In the scenario you painted, if you were to use a PACTrust and sell your beneficiary interest to another, you would not compromise your Seller’s interest. The reason is that the Seller’s interest is protected no matter who the other beneficiaries are. You have a third party management company and trustee looking after the interests of all involved.


Re: Question about LeGrand and subject-to deals - Posted by Jim IL

Posted by Jim IL on December 10, 2000 at 03:48:07:

Please forgive my rantings below, this clown got on my nerves.
But, to answer your post a little better, let me tell you I have bought a few homes “Subject to” and sold them several different ways.
But, I have never sold to someone and just assigned away my beneficial interest in the trust.
I’d say that on 90% or more I L/O the homes out, and then the seller (original seller that is) was relieved of the loan on their credit when the T/B’er exercised.
On ONE deal, I did leave the loan in place for 18 months, but I did a sale “Subject to” with my buyer, and carried a second at 14% interest.
The buyer refied after 3 months, because the HIGH interest rate on my second made them realize QUICKLY that they could save money by refi’ing.
I only did this because the buyer was self employed, and needed to actually own the home to refi.
After the 3 months I referred them to a friend who was a mortgage broker, and he did the loan and paid me a fee for the referral.
Jim IL

Re: Question about LeGrand and subject-to deals - Posted by Geoffrey Faivre-Malloy

Posted by Geoffrey Faivre-Malloy on December 09, 2000 at 21:45:41:

7 years ago I was making less than $500 per month. I was behind on all of my bills and eventually filed for bankruptcy. If I were in the situation where I had a house at that time (even if I were making a bit more) and someone had come along and offered to take the house, I would have done it. At that point, my credit was fried. There really wasn’t any thing worse that I could do to my credit.

So, I can understand how some desperate sellers would do this.

Just my thoughts on the matter…


P.S. Having said that, I don’t know if I’ll be doing this myself. I feel more comfortable with the lease option. I’ll have to do some serious thinking about this. :wink:

Re: Question about LeGrand and subject-to deals - Posted by dewCO

Posted by dewCO on December 09, 2000 at 20:55:34:

Kind of a risky way to go. I hadn’t listened to his tapes in years, forgot that was in there. I suppose if you disclosed it to the owner who lets you have it, it might be OK, but I wouldn’t go that route. My reputation would be at stake. I would dispose of it like you say, either just sell it, or LO before selling it.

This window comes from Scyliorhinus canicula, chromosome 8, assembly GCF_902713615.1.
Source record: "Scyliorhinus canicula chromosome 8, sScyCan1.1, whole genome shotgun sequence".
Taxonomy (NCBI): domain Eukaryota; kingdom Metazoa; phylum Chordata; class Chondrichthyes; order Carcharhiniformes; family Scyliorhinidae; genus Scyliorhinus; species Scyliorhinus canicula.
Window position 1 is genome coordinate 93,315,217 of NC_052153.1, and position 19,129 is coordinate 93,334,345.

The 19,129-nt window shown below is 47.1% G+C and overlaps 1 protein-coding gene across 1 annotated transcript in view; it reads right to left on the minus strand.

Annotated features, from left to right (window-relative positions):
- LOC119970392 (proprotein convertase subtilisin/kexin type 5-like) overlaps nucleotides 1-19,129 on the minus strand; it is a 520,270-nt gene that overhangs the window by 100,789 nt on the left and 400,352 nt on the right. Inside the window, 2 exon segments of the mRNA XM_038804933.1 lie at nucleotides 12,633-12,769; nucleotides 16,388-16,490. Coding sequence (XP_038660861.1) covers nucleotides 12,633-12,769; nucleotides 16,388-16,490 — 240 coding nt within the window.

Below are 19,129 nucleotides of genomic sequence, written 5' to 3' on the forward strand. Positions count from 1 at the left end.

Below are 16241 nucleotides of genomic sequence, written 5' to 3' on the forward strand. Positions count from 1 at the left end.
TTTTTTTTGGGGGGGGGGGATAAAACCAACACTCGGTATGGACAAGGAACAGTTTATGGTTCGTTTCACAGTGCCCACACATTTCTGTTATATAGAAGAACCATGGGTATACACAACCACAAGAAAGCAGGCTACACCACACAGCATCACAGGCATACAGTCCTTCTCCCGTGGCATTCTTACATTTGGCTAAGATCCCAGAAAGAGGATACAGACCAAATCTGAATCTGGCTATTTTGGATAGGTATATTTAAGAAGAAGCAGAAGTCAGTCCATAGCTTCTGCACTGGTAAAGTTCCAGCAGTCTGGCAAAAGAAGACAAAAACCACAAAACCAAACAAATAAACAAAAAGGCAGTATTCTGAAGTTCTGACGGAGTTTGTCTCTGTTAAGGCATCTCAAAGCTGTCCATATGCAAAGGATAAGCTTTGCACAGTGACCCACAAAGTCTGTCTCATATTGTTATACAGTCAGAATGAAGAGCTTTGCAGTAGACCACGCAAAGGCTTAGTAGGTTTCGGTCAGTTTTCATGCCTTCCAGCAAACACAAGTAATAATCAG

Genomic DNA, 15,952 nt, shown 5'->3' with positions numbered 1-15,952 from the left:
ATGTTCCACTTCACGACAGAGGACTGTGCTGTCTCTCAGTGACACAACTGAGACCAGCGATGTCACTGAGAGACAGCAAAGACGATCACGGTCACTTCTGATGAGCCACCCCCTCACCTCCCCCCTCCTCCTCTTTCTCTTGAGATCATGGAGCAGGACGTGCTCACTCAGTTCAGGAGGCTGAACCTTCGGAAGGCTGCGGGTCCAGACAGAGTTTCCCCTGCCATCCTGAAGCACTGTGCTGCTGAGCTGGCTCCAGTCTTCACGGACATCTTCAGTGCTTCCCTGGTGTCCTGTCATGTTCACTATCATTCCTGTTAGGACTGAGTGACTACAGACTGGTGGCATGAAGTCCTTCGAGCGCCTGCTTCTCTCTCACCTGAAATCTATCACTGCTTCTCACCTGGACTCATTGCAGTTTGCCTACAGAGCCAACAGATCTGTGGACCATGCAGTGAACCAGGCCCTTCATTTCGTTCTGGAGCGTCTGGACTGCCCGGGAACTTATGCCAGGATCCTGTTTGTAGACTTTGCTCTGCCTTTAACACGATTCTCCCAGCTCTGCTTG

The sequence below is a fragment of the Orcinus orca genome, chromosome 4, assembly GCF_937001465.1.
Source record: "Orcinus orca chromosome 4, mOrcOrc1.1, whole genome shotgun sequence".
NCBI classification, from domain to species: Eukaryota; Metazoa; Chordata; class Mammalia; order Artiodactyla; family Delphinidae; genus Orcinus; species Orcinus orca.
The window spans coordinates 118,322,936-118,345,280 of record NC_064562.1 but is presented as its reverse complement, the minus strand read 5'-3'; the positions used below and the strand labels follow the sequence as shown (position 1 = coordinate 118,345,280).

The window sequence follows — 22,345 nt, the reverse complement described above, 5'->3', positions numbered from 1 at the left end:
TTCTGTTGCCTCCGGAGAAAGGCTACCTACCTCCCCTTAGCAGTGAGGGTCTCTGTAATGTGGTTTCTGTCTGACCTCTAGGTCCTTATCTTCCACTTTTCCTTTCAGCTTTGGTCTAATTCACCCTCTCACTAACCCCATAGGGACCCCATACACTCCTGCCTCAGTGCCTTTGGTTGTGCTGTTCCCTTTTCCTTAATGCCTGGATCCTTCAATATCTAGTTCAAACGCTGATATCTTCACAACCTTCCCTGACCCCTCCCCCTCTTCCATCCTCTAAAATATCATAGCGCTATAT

Re: Question about LeGrand and subject-to deals - Posted by Keith (AL)

Posted by Keith (AL) on December 10, 2000 at 11:20:11:

Good response to the original question. I would only add a few ideas that I’ve incorporated into similar situations.

I try to pasify the Seller by reminding him/her that if I am late on an underlying loan that they are the first to know because they receive a notice from the lender that the payment is late. If I’m late, I pay them an excessive late payment penalty (I’m never late so this helps calm them). And if I miss a payment by 30 days the contract has defaulted and the Seller gets his/her house back PLUS any down payment and principal I’ve paid.

I usually use a balloon payment to the Seller (7 - 10 years) so that they don’t have to spend 20+ years looking over their shoulder.

On the Buyer side, I am very strict with my Buyers. 10 day grace period (the underlying loans are usually 16 days). Payments due on the 25th day of the previous month (the underlying loans are usually due on the 1st).

I set a relatively high interest rate and a short balloon (generally 2 years) in the land contract with a Buyer. The high interest rate is incentive to find third party funding as soon as possible. The 2 years gives them plenty of time to clean up their credit and provide proof of ability to make payments (seasoning). I also encourage them to use my Broker to help give them a check-list of things to do so they can be financed as soon as possible. The Broker lets me know if they have been following through.

Finally when doing Subject To deals the contracts must be well written and cover almost any possible situation. It is imperitive that you utilize an attorney to develop contracts which suit your specific needs. I’ve been very fortunate to have an attorney that has spent a great deal of time (for free) helping me get sound land contracts together. In return for the free help, I bring ALL of my closings, especially land contract closings, to him. It costs more to have an attorney notarize the contracts but it is more than worth it. It also gives the other party (Buyer/Seller) a chance to ask an attorney any last questions they may have.